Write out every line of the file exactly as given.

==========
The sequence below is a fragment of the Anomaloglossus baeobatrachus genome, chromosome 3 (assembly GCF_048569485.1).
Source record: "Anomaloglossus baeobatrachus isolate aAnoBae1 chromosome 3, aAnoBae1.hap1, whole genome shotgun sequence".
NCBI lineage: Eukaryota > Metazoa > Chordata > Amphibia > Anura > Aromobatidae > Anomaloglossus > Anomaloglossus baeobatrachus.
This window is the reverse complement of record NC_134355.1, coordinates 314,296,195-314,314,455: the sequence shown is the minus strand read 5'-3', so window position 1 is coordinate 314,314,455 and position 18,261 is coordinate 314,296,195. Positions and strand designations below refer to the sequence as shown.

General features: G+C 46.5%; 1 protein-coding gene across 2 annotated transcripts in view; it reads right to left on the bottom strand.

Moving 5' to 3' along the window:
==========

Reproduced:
The sequence below is a fragment of the Anomaloglossus baeobatrachus genome, chromosome 3 (assembly GCF_048569485.1).
Source record: "Anomaloglossus baeobatrachus isolate aAnoBae1 chromosome 3, aAnoBae1.hap1, whole genome shotgun sequence".
NCBI lineage: Eukaryota > Metazoa > Chordata > Amphibia > Anura > Aromobatidae > Anomaloglossus > Anomaloglossus baeobatrachus.
This window is the reverse complement of record NC_134355.1, coordinates 314,296,195-314,314,455: the sequence shown is the minus strand read 5'-3', so window position 1 is coordinate 314,314,455 and position 18,261 is coordinate 314,296,195. Positions and strand designations below refer to the sequence as shown.

General features: G+C 46.5%; 1 protein-coding gene across 2 annotated transcripts in view; it reads right to left on the bottom strand.

Moving 5' to 3' along the window: